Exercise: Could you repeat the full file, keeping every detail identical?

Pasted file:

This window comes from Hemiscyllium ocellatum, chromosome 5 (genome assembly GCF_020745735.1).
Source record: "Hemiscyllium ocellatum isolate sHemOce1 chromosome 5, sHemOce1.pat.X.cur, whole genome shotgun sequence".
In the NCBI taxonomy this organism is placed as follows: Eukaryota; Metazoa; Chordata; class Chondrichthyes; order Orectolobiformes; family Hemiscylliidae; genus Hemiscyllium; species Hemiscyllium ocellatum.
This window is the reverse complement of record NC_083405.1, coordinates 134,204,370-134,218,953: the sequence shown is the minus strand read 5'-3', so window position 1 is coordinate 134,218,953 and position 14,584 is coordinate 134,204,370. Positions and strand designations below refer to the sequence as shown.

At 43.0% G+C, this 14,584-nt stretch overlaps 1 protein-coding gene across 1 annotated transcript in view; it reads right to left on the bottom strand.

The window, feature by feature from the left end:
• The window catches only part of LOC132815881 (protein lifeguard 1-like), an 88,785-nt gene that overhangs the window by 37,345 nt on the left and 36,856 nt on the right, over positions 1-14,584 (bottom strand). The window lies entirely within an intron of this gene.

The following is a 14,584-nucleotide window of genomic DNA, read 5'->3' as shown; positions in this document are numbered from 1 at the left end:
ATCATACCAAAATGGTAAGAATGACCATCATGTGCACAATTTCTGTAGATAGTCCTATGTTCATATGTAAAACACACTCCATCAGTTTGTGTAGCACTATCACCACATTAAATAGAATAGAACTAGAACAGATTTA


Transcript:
This window comes from Hemiscyllium ocellatum, chromosome 5 (genome assembly GCF_020745735.1).
Source record: "Hemiscyllium ocellatum isolate sHemOce1 chromosome 5, sHemOce1.pat.X.cur, whole genome shotgun sequence".
In the NCBI taxonomy this organism is placed as follows: Eukaryota; Metazoa; Chordata; class Chondrichthyes; order Orectolobiformes; family Hemiscylliidae; genus Hemiscyllium; species Hemiscyllium ocellatum.
This window is the reverse complement of record NC_083405.1, coordinates 134,204,370-134,218,953: the sequence shown is the minus strand read 5'-3', so window position 1 is coordinate 134,218,953 and position 14,584 is coordinate 134,204,370. Positions and strand designations below refer to the sequence as shown.

At 43.0% G+C, this 14,584-nt stretch overlaps 1 protein-coding gene across 1 annotated transcript in view; it reads right to left on the bottom strand.

The window, feature by feature from the left end:
• The window catches only part of LOC132815881 (protein lifeguard 1-like), an 88,785-nt gene that overhangs the window by 37,345 nt on the left and 36,856 nt on the right, over positions 1-14,584 (bottom strand). The window lies entirely within an intron of this gene.

The following is a 14,584-nucleotide window of genomic DNA, read 5'->3' as shown; positions in this document are numbered from 1 at the left end:
ATCATACCAAAATGGTAAGAATGACCATCATGTGCACAATTTCTGTAGATAGTCCTATGTTCATATGTAAAACACACTCCATCAGTTTGTGTAGCACTATCACCACATTAAATAGAATAGAACTAGAACAGATTTA